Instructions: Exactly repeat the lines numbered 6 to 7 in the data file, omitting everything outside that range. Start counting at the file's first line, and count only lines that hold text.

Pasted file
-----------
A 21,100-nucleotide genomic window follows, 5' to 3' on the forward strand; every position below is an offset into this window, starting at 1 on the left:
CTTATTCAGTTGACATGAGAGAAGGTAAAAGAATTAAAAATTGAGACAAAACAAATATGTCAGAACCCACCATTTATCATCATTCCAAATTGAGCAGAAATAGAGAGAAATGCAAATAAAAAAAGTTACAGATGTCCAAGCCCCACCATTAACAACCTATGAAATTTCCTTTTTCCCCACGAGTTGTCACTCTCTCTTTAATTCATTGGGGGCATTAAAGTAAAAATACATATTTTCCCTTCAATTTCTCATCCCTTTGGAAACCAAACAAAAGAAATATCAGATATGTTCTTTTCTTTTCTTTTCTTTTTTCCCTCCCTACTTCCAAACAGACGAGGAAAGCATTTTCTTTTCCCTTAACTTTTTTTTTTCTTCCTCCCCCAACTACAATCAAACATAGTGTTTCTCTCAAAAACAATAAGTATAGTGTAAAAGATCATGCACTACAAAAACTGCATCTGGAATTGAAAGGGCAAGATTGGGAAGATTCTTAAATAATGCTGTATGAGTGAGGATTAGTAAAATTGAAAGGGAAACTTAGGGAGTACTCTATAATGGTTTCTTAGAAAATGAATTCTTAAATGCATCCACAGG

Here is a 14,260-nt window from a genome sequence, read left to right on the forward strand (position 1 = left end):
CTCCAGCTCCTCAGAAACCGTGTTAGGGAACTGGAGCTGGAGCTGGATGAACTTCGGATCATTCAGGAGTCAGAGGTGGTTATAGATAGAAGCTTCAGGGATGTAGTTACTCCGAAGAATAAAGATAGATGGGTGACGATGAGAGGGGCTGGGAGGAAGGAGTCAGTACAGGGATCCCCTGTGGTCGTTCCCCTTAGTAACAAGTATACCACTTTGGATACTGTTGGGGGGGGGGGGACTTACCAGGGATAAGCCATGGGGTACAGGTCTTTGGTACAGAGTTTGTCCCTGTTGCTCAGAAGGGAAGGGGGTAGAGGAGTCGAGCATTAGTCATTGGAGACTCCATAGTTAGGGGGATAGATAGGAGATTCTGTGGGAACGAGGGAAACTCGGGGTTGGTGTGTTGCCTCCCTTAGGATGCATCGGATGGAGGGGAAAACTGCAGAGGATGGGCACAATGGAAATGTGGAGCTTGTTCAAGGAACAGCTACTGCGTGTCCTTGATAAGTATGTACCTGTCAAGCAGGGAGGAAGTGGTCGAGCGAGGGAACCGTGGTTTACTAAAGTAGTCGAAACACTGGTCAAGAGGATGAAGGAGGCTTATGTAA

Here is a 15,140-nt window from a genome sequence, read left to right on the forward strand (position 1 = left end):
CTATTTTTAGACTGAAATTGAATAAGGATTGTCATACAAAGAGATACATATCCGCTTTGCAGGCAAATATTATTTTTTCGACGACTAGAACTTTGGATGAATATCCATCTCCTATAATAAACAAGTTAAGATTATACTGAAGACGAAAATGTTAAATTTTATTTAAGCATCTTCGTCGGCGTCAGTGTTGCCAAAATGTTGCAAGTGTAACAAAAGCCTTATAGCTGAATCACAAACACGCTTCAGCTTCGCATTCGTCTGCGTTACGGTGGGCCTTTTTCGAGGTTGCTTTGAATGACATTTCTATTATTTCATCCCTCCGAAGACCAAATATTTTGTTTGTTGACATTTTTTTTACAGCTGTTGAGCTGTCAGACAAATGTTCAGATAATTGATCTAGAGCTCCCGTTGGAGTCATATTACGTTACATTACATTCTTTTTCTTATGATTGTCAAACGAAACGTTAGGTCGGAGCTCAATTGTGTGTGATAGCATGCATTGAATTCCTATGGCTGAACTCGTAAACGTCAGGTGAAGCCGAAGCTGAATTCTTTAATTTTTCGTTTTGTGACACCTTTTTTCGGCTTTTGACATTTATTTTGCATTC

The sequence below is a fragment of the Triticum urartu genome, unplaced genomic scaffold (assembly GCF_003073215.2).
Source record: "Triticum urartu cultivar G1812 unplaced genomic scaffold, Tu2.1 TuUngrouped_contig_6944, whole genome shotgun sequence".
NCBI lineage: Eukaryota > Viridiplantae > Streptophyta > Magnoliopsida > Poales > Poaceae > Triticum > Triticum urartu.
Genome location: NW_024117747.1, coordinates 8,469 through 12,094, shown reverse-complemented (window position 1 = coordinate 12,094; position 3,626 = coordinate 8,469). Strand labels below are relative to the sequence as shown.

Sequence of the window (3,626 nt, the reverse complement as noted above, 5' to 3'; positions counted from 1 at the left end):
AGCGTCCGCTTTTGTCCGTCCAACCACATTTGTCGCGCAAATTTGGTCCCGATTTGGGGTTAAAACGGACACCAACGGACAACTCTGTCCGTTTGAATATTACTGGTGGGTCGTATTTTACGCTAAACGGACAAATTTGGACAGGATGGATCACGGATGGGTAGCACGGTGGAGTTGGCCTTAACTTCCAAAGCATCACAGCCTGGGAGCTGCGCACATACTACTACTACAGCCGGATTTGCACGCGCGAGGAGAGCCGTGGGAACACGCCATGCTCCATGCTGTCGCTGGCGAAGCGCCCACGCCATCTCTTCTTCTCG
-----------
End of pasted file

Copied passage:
CTATTTTTAGACTGAAATTGAATAAGGATTGTCATACAAAGAGATACATATCCGCTTTGCAGGCAAATATTATTTTTTCGACGACTAGAACTTTGGATGAATATCCATCTCCTATAATAAACAAGTTAAGATTATACTGAAGACGAAAATGTTAAATTTTATTTAAGCATCTTCGTCGGCGTCAGTGTTGCCAAAATGTTGCAAGTGTAACAAAAGCCTTATAGCTGAATCACAAACACGCTTCAGCTTCGCATTCGTCTGCGTTACGGTGGGCCTTTTTCGAGGTTGCTTTGAATGACATTTCTATTATTTCATCCCTCCGAAGACCAAATATTTTGTTTGTTGACATTTTTTTTACAGCTGTTGAGCTGTCAGACAAATGTTCAGATAATTGATCTAGAGCTCCCGTTGGAGTCATATTACGTTACATTACATTCTTTTTCTTATGATTGTCAAACGAAACGTTAGGTCGGAGCTCAATTGTGTGTGATAGCATGCATTGAATTCCTATGGCTGAACTCGTAAACGTCAGGTGAAGCCGAAGCTGAATTCTTTAATTTTTCGTTTTGTGACACCTTTTTTCGGCTTTTGACATTTATTTTGCATTC

The sequence below is a fragment of the Triticum urartu genome, unplaced genomic scaffold (assembly GCF_003073215.2).